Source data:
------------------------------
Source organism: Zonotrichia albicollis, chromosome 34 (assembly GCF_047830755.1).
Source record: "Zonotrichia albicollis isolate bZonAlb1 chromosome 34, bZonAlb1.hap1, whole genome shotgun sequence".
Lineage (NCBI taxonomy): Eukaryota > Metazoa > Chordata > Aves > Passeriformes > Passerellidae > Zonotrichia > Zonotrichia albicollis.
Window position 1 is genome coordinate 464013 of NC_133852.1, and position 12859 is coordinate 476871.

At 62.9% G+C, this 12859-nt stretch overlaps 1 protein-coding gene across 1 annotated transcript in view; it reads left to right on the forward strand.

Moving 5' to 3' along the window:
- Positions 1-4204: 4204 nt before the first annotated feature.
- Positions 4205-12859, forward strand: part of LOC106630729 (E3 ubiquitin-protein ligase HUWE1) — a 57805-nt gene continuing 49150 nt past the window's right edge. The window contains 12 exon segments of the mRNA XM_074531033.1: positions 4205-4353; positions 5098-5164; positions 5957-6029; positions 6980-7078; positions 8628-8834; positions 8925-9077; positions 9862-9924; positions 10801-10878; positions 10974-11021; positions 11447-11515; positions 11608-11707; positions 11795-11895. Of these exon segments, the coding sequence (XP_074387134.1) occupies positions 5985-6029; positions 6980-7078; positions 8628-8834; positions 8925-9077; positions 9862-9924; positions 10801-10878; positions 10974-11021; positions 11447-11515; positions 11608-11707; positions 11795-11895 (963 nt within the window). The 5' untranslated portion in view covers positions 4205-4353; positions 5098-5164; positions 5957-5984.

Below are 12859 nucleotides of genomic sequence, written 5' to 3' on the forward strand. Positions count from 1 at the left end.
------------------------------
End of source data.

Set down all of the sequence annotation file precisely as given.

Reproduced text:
Source organism: Zonotrichia albicollis, chromosome 34 (assembly GCF_047830755.1).
Source record: "Zonotrichia albicollis isolate bZonAlb1 chromosome 34, bZonAlb1.hap1, whole genome shotgun sequence".
Lineage (NCBI taxonomy): Eukaryota > Metazoa > Chordata > Aves > Passeriformes > Passerellidae > Zonotrichia > Zonotrichia albicollis.
Window position 1 is genome coordinate 464013 of NC_133852.1, and position 12859 is coordinate 476871.

At 62.9% G+C, this 12859-nt stretch overlaps 1 protein-coding gene across 1 annotated transcript in view; it reads left to right on the forward strand.

Moving 5' to 3' along the window:
- Positions 1-4204: 4204 nt before the first annotated feature.
- Positions 4205-12859, forward strand: part of LOC106630729 (E3 ubiquitin-protein ligase HUWE1) — a 57805-nt gene continuing 49150 nt past the window's right edge. The window contains 12 exon segments of the mRNA XM_074531033.1: positions 4205-4353; positions 5098-5164; positions 5957-6029; positions 6980-7078; positions 8628-8834; positions 8925-9077; positions 9862-9924; positions 10801-10878; positions 10974-11021; positions 11447-11515; positions 11608-11707; positions 11795-11895. Of these exon segments, the coding sequence (XP_074387134.1) occupies positions 5985-6029; positions 6980-7078; positions 8628-8834; positions 8925-9077; positions 9862-9924; positions 10801-10878; positions 10974-11021; positions 11447-11515; positions 11608-11707; positions 11795-11895 (963 nt within the window). The 5' untranslated portion in view covers positions 4205-4353; positions 5098-5164; positions 5957-5984.

Below are 12859 nucleotides of genomic sequence, written 5' to 3' on the forward strand. Positions count from 1 at the left end.